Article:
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City of Boulder Ballot Question 2H: Advisory Commissions


By

Note: This article is part of a series of 2018 ballot issue analyses written for the Blue Line by author Richard ValentyYou can find coverage of the other 2018 ballot issues here. Ed.

Question 2H would amend Section 130 of the City Charter to accomplish four things:

  • Allow the newly-formed Housing Advisory Board to expand from its current five members to seven
  • Allow the city to set membership for any new board at five or seven members
  • Change references to “sex” of members to “gender identity”
  • Change the definition of what constitutes a majority to accommodate boards of different sizes

According to the city memo on 2H, Council members brought up the idea of having seven members on the Housing Advisory Board, which touched off a discussion on the membership numbers for other boards. The Council did not decide to propose changes to existing boards or commissions, but did place the point about the option of setting membership at five or seven for newly created boards on the ballot.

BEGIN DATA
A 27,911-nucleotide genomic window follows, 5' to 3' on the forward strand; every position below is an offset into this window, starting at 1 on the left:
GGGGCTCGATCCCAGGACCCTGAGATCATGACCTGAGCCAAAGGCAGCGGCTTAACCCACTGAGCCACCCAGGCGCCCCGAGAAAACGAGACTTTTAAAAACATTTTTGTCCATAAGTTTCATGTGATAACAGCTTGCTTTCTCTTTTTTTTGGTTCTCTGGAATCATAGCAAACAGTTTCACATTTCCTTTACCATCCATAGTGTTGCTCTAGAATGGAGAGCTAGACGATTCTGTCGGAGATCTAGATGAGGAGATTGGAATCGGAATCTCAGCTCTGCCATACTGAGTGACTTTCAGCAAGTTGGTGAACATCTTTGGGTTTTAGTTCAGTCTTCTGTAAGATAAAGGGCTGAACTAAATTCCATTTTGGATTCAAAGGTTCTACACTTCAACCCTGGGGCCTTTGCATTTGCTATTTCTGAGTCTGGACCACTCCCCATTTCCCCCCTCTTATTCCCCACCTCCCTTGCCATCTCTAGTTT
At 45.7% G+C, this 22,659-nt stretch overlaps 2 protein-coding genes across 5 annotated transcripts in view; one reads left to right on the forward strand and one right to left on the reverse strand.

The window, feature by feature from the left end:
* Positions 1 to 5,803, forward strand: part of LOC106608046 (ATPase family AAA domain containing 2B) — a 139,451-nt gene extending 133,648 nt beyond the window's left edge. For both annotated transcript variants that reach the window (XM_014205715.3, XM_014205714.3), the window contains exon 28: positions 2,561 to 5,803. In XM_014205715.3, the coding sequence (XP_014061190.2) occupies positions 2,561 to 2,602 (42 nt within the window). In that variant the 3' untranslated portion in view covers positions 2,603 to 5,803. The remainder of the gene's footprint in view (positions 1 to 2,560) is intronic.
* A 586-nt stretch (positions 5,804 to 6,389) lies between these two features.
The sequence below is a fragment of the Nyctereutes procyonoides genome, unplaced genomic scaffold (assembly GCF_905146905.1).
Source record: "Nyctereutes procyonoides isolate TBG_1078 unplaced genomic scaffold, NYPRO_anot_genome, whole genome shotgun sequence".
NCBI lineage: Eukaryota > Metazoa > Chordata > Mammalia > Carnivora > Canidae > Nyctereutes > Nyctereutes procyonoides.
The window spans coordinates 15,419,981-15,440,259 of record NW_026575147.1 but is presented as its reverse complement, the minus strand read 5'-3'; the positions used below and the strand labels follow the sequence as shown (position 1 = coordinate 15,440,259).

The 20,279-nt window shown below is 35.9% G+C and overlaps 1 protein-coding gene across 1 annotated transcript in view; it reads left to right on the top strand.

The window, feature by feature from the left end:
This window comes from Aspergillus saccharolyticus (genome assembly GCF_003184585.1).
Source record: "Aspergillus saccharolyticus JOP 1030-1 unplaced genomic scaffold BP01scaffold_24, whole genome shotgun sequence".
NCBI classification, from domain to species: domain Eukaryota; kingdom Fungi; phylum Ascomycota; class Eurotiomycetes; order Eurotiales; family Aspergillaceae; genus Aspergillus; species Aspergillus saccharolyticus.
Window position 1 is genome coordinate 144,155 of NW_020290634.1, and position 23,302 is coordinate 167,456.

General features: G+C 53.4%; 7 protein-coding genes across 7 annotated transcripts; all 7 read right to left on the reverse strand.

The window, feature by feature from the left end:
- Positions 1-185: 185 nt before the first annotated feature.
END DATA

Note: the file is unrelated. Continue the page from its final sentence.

Current charter language says commission membership shall not be “all of one sex,” to ensure some diversity, and 2H proposes a change from “sex” to “gender identity” to modernize charter language. While the ballot title includes a phrase saying 2H would “change the criteria for what constitutes a majority,” don’t freak out—Boulder still believes in math. All that this language means is that majorities would be based on the pertinent numbers for voting or establishing quorum—for example, a majority vote of a seven-member commission would require four votes, while a five-member commission would need three.

Question 2H Pros and Cons

Pro

  •  Adding members to the Housing Advisory Board could increase the number of voices and add broader perspective.
  • Council would have the discretion to decide that new boards should have five or seven members.
  • It’s 2018, and time to catch up with the times by using “gender identity” in our guiding document.

 Con

  • Larger board membership might give a Council greater opportunity to appoint more people who are in line with their ideology.
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